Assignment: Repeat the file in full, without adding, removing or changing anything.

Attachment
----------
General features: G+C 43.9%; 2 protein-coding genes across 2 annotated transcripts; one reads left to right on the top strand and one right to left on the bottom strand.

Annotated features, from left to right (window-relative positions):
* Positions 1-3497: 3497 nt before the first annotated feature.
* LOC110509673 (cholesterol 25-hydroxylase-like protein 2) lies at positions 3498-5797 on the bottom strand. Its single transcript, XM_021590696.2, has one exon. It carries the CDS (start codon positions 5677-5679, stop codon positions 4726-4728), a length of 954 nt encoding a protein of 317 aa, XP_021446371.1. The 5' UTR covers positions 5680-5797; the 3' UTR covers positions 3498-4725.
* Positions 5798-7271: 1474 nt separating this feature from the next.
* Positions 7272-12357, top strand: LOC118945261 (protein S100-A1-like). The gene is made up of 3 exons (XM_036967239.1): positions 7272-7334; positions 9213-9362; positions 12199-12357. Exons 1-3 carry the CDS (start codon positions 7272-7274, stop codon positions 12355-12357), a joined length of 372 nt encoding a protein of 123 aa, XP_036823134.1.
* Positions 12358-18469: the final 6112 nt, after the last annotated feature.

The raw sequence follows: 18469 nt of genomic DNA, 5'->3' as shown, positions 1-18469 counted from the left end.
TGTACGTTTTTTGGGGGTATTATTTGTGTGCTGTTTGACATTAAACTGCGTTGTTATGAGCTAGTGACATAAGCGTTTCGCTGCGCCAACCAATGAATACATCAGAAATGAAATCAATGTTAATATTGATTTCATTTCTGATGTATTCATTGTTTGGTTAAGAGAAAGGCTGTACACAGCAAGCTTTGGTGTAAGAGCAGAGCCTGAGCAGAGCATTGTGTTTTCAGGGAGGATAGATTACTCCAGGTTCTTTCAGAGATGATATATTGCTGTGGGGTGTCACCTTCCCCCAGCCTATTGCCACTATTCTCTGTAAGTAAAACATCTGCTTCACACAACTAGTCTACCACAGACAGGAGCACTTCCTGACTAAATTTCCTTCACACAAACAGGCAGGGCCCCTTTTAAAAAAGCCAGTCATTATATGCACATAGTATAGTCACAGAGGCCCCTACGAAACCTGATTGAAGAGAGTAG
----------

General features: G+C 43.9%; 2 protein-coding genes across 2 annotated transcripts; one reads left to right on the top strand and one right to left on the bottom strand.

Annotated features, from left to right (window-relative positions):
* Positions 1-3497: 3497 nt before the first annotated feature.
* LOC110509673 (cholesterol 25-hydroxylase-like protein 2) lies at positions 3498-5797 on the bottom strand. Its single transcript, XM_021590696.2, has one exon. It carries the CDS (start codon positions 5677-5679, stop codon positions 4726-4728), a length of 954 nt encoding a protein of 317 aa, XP_021446371.1. The 5' UTR covers positions 5680-5797; the 3' UTR covers positions 3498-4725.
* Positions 5798-7271: 1474 nt separating this feature from the next.
* Positions 7272-12357, top strand: LOC118945261 (protein S100-A1-like). The gene is made up of 3 exons (XM_036967239.1): positions 7272-7334; positions 9213-9362; positions 12199-12357. Exons 1-3 carry the CDS (start codon positions 7272-7274, stop codon positions 12355-12357), a joined length of 372 nt encoding a protein of 123 aa, XP_036823134.1.
* Positions 12358-18469: the final 6112 nt, after the last annotated feature.

The raw sequence follows: 18469 nt of genomic DNA, 5'->3' as shown, positions 1-18469 counted from the left end.
TGTACGTTTTTTGGGGGTATTATTTGTGTGCTGTTTGACATTAAACTGCGTTGTTATGAGCTAGTGACATAAGCGTTTCGCTGCGCCAACCAATGAATACATCAGAAATGAAATCAATGTTAATATTGATTTCATTTCTGATGTATTCATTGTTTGGTTAAGAGAAAGGCTGTACACAGCAAGCTTTGGTGTAAGAGCAGAGCCTGAGCAGAGCATTGTGTTTTCAGGGAGGATAGATTACTCCAGGTTCTTTCAGAGATGATATATTGCTGTGGGGTGTCACCTTCCCCCAGCCTATTGCCACTATTCTCTGTAAGTAAAACATCTGCTTCACACAACTAGTCTACCACAGACAGGAGCACTTCCTGACTAAATTTCCTTCACACAAACAGGCAGGGCCCCTTTTAAAAAAGCCAGTCATTATATGCACATAGTATAGTCACAGAGGCCCCTACGAAACCTGATTGAAGAGAGTAG